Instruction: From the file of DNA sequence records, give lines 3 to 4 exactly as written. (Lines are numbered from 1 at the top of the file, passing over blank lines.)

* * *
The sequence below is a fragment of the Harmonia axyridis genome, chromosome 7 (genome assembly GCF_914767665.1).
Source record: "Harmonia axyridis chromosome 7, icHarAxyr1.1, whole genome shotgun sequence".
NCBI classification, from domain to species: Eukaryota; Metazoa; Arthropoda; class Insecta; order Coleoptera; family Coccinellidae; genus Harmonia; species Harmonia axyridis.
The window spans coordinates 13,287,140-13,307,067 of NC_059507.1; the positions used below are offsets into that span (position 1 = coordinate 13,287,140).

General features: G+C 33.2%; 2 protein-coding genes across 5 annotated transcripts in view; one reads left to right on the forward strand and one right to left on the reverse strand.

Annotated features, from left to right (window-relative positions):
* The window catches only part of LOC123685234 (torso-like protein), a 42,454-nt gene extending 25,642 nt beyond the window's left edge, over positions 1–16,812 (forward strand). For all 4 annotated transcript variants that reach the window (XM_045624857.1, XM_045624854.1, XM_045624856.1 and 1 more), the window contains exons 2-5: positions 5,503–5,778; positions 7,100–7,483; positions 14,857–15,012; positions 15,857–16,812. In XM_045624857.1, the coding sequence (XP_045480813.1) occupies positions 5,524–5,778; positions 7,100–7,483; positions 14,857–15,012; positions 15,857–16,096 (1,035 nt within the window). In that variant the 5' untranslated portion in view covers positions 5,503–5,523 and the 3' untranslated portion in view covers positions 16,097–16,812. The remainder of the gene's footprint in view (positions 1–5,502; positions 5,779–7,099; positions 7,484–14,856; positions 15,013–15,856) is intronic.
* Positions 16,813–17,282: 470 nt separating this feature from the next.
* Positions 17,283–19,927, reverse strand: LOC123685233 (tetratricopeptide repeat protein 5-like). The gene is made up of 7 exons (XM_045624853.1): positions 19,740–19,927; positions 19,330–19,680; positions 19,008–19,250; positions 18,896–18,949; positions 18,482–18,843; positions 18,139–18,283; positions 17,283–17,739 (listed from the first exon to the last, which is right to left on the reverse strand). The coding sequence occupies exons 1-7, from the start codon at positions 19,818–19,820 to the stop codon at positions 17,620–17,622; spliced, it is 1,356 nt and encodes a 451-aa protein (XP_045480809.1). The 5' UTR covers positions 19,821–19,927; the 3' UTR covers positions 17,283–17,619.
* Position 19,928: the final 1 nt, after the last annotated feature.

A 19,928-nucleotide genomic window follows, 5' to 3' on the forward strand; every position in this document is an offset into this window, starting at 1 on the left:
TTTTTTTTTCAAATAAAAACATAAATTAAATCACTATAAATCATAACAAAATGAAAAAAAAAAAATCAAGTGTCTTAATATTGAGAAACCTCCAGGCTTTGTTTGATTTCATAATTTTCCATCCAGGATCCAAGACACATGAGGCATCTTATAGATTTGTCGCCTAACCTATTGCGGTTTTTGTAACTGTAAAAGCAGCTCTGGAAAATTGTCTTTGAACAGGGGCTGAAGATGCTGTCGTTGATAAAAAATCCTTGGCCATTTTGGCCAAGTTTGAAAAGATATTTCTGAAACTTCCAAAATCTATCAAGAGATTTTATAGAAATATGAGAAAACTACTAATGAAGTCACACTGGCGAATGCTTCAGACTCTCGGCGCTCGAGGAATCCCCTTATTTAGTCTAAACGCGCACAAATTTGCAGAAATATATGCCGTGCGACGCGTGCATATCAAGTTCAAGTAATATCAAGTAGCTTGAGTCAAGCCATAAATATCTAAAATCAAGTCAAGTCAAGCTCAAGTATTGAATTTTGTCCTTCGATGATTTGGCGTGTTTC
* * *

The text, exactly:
NCBI classification, from domain to species: Eukaryota; Metazoa; Arthropoda; class Insecta; order Coleoptera; family Coccinellidae; genus Harmonia; species Harmonia axyridis.
The window spans coordinates 13,287,140-13,307,067 of NC_059507.1; the positions used below are offsets into that span (position 1 = coordinate 13,287,140).